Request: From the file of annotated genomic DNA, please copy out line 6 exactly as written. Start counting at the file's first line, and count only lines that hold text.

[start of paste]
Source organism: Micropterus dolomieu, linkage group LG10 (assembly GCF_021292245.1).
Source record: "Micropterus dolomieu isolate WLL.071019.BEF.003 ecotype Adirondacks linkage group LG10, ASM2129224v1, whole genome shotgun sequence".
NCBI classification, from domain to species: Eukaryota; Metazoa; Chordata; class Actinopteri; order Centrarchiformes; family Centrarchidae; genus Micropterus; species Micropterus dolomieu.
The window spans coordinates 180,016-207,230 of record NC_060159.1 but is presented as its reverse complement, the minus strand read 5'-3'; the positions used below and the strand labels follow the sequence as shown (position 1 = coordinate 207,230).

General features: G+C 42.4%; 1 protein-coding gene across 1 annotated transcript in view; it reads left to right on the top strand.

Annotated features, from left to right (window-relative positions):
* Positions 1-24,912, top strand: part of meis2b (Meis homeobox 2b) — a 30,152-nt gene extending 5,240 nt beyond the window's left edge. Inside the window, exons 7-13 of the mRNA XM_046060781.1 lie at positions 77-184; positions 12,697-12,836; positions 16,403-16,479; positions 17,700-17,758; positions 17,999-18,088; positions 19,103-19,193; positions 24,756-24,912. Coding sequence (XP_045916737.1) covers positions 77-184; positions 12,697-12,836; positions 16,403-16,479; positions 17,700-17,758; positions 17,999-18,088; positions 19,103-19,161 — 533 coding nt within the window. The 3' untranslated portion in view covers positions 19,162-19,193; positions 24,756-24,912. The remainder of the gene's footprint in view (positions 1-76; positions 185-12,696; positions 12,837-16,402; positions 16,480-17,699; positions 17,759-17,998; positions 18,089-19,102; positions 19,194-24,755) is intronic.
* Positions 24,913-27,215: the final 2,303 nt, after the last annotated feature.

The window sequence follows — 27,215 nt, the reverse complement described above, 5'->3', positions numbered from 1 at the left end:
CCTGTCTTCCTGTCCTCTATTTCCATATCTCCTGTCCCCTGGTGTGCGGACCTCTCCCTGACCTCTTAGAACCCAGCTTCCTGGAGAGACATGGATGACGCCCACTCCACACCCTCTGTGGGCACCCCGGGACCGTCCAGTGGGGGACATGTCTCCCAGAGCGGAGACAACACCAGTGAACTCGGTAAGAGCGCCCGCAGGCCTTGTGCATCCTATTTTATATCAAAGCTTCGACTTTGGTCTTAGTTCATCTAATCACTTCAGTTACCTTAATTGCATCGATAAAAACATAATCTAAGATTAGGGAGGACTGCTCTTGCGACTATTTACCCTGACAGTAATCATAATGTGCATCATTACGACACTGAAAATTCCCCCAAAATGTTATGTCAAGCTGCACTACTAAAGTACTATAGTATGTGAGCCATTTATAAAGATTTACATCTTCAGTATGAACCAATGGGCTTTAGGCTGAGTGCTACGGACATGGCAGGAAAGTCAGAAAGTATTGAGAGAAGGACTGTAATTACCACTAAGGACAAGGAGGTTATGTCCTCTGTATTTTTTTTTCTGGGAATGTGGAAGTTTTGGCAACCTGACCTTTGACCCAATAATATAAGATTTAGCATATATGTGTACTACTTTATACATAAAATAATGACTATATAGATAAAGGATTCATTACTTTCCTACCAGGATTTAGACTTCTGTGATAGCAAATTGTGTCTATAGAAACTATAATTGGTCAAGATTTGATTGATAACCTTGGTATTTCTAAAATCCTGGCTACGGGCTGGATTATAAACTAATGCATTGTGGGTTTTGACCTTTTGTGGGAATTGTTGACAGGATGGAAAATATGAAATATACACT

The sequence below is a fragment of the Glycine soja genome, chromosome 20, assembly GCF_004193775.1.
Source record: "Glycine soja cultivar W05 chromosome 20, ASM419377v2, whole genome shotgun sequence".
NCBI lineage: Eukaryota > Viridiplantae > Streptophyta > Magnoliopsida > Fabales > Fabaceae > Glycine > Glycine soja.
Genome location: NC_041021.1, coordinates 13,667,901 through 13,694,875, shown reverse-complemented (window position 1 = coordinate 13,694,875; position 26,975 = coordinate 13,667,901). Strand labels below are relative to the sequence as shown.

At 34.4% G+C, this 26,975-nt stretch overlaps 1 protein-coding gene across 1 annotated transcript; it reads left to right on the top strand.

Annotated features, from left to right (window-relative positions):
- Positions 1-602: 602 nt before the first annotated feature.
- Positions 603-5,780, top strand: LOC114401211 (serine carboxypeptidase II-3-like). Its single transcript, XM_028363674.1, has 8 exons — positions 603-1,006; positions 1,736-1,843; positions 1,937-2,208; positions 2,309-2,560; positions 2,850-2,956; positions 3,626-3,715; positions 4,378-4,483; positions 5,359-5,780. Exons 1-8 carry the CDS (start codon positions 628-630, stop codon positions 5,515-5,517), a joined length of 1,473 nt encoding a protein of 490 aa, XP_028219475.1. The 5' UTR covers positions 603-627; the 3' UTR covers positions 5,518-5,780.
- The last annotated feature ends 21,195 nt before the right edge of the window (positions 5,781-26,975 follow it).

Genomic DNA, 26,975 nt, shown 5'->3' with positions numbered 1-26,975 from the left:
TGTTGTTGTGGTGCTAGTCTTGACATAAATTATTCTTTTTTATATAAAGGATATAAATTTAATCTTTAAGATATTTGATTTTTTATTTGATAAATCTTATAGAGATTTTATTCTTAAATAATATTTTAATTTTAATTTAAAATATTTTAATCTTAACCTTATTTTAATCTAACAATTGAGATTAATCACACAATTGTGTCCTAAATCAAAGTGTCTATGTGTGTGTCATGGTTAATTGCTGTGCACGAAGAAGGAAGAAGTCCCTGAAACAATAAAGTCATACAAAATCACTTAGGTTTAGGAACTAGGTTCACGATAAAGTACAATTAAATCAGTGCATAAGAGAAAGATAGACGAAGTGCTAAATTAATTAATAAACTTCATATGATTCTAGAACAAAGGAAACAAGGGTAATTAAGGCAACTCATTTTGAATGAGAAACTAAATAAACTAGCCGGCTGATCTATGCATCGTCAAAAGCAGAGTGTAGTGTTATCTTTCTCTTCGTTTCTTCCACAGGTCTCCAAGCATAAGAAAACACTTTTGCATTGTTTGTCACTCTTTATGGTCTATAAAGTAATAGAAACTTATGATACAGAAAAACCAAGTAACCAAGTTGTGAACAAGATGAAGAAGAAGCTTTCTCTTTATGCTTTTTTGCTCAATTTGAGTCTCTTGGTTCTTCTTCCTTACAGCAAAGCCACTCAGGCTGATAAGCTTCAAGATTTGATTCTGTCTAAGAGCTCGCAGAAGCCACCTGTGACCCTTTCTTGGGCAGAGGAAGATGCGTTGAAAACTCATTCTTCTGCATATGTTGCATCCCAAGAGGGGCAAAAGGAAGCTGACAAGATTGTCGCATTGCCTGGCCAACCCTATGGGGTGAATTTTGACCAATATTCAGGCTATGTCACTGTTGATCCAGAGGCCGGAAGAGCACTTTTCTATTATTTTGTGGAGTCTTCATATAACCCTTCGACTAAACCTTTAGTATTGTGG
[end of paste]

Annotated features, from left to right (window-relative positions):